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    If even one circuit breaks with Roe v. Wade and upholds a heartbeat ban, that could be enough for the Supreme Court to take up the issue, said Justin Dyer, a political science professor at the University of Missouri.

    Alternatively, the high court could agree to hear any of several less sweeping anti-abortion measures. Some would tighten restrictions on clinics; others seek to ban certain categories of abortions.

    What might happen at the Supreme Court is far from clear. Legal experts are unsure what effect the Trump appointees might have, or where Chief Justice John Roberts stands in regard to Roe.

    Schneller said she is skeptical the reconfigured court will overturn or weaken Roe, as abortion foes are hoping: "Over 45 years, the court has had different compositions, and we've always gotten the same answer."

    Michael New, an abortion opponent who teaches social research at Catholic University of America, warned that it is impossible to predict what the court will do but said Kavanaugh's appointment "gives pro-lifers hope that legislation which offers more comprehensive protection to the unborn will receive a sympathetic hearing."

    Some anti-abortion groups have declined to endorse the heartbeat bills, signaling doubts about their prospects. Texas Right to Life has instead endorsed bills that would curtail late-term abortions and ban abortions based on a fetus' race, gender or disability.

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    If the Supreme Court ever did overturn Roe v. Wade, states would presumably be left to decide for themselves whether abortion would be legal.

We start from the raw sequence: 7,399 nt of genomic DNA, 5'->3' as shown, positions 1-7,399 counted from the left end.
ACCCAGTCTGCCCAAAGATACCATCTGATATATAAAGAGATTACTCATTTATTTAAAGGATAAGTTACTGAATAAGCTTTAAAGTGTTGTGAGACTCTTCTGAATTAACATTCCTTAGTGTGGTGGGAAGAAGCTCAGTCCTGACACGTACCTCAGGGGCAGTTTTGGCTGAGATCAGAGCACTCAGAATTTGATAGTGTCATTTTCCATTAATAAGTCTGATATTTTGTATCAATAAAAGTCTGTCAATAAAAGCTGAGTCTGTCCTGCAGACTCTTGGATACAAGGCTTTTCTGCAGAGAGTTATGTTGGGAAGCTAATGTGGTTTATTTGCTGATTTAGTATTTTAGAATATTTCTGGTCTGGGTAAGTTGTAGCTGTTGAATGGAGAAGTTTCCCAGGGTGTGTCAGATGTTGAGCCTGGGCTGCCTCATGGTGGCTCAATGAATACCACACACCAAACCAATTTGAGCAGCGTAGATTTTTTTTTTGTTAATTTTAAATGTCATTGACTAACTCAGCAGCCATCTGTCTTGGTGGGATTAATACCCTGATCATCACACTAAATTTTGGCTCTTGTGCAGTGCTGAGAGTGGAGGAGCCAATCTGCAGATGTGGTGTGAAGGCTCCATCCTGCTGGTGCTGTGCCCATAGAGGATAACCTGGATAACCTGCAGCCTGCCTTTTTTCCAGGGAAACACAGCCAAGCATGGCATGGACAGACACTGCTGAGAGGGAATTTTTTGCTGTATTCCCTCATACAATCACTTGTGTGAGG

The renewed challenges come as the number of abortions performed in the U.S. has steadily declined since reaching a peak of 1.6 million in 1990. The latest 50-state tally was 926,000 in 2014, according to the Guttmacher Institute, a research group that supports abortion rights.

    The heartbeat bills in particular have alarmed many women.

    After Kentucky's governor signed the heartbeat bill, and before it was blocked, "we could feel the fear," said Marcie Crim of the Kentucky Health Justice Network, which runs a fund supporting women who opt to get abortions.

    "We had so many phone calls from people trying to save up the money for their procedure," Crim said. "They were thinking they were safe and could go get this done, and all of a sudden it was snatched away from them."

    For the moment, the spotlight is on Georgia, where Kemp is expected to sign the heartbeat bill soon despite high-profile protests. More than 50 actors, including Alyssa Milano, Alec Baldwin and Amy Schumer, threatened a campaign to pull Hollywood productions out of Georgia — a hub for TV and movie projects — if the ban is enacted.

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    Other states where heartbeat bills have been filed — and in some cases advanced — include Ohio, Tennessee, Missouri, South Carolina, Florida, Texas, Louisiana and West Virginia.

    Associated Press writer Kim Chandler contributed to this report.